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The story of the shore

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by Jehadu Abshiro

It’s 1945, another hot summer in Dallas. Denne Freeman is an 11 year-old-boy with a group of friends and an adventurous dog. He lives on Tarleton Street, a half mile uphill from the shores of the White Rock Lake.

The lake is his playground. He hunts and fishes there, explores the woods, and swims.

“We had the big old White Rock Lake down there,” said Freeman, now 78 and who lives in Waco.

White Rock Lake. Photo credit: Jehadu Ashiro

The manmade White Rock Lake was completed in 1911, bordered by Garland Road, Lawther Drive, East Mockingbird Lane and Buckner Boulevard. Except for people like Freeman, it wasn’t much of an attraction.

“That was before it was civilized,” Freeman said.

The lake became a central gathering palace for Dallasities in 1930, when the Bath House, the first Art Deco-styled building in the South, opened its doors. After, that, the visitors came and along with them vendors, multiple slides in the lake a pier for boats and imported sand.

The lake was “quite an attraction,” Freeman said, a former AP sports editor. “It was before cellphones. Before television.”

Freeman’s parents built their $2,800 home on a $385 lot. There were only a couple of homes overlooked the lake. Oilman H.L. Hunt’s Mount Vernon ,perched on a ten acre plot on the west side of the lake, faced oilman Everette Degoyler’s Spanish style estate, located on the southeast side. People from the various Dallas neighborhoods would flock to the shore in front of the Bath House, located on East Lawther Drive.

“You would go the Bath House and you would change into your swimsuits,” former SMU professor Darwin Payne said. “You would put your clothes in a basket and get a number. It’s one of those sort of things that don’t happen anymore.”

Before the land surrounding lake was officially sanctioned as a city park on in 1929, there was question as to what would happen to the land. According to the White Rock Lake exhibit at the Bath House, whether the shore would be come the new Coney Island or a recreational ground with croquet and golf fields was a question that plagued city council for two years. The city decided to allocate $30,000 for the park development including a sand beach and the Bath House.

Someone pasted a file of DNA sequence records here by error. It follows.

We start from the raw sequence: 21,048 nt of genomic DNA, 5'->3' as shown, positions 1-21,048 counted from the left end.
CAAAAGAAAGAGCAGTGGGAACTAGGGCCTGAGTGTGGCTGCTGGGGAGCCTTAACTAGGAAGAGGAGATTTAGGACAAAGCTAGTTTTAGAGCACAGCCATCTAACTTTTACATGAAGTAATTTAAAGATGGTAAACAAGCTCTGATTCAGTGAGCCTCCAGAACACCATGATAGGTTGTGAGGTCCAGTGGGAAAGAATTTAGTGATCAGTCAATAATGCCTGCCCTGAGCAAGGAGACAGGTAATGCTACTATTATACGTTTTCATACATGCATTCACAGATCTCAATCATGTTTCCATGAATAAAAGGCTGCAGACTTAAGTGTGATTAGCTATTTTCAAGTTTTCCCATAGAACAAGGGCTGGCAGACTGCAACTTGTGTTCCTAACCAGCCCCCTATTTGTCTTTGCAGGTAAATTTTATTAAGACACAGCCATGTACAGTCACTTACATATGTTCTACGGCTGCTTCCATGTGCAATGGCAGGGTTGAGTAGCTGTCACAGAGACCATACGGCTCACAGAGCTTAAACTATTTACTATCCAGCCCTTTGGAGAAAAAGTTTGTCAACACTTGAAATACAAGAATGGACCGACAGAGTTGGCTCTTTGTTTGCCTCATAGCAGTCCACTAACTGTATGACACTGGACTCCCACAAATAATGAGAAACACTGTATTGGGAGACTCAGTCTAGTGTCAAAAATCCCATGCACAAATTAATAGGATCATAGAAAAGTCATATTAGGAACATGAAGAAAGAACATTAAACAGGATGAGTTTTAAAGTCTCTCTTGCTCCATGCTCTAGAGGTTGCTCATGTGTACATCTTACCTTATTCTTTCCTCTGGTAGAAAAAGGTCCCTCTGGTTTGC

“When it was brutally hot, that was the place to be,” Freeman said. “A lot of towns had Main Streets. That was our Main Street.”

Regardless of the fence that went up when the Bath House was built and a nine-cent fee, people still came to the lake in droves. They would carry nickels and dimes in their swimming suits and as they went down the large metal slides into the water, their coins would fall out of their pockets.

“Sometimes, you could find enough money to pay your way back in the next day,” Freeman said. “Sometimes you snuck around.”

Families would picnic on the shore, kids would buy soda from the Bath House, rebellious pre-teens would swim past the rope and teens would drive up there with in their cars for dates.

“There used to be an old saying that when you had a date you would take her to watch the submarines races,” Doris Heine wrote in a commemorative booklet Memories: 1930-1984. “It was another way of putting it that you would go out there and neck.”

By the time Freeman was a sophomore in high school, he had found new interests. He discovered girls, sports and cars.

“The lake wasn’t a thing to do any more,” he said.

Swimming was banned in 1953 because the city needed to repurpose the swimming hole into a water supply.

According to former SMU professor Payne, the city of Dallas was having trouble with a water shortage, Payne said. The total rainfall for 1952 was one percent of the normal rainfall and Lake Dallas, current Lake Lewisville, was at 11 percent of its capacity.

“There was a terrible drought in this area,” Payne said. “They started using it as a water supply and then they shut it down.”

Payne used to take his boys down to the lake. He fashioned his bicycle so that he could put one of his sons in the front of the bike in a basket and his other son ion the back.

“It was sort of fun to be there,” Payne said. “It was a family atmosphere.”

He still visits the lake once a day, but on the north side. He brings his 7-month-old Mini Australian Sheppard to the dog park. Payne’s bike hangs in his garage and his children still have roots in White Rock Lake.

“I still feel a tiny bit of excitement when I go to the lake,” Payne said.

There isn’t a gate anymore and joggers pass over where Dallasites used to sun bath. The Bath House is now a cultural center. Where showers used be, local art is now being hung.

One of the last times Freeman visited the shores of the lake, it was with his mother Maxine right before she died. When she was little, her father and her would go duck hunting, pick pecans and play baseball at the lake.

“It was pretty out here,” Maxine Freeman wrote in Memories: 1930-1984. “It was just country then.”

“Everything has changed so much,” Deene Freeman said. “I kinda wish it was the way it used to be. It’s still a beautiful place. Dallas is blessed.”

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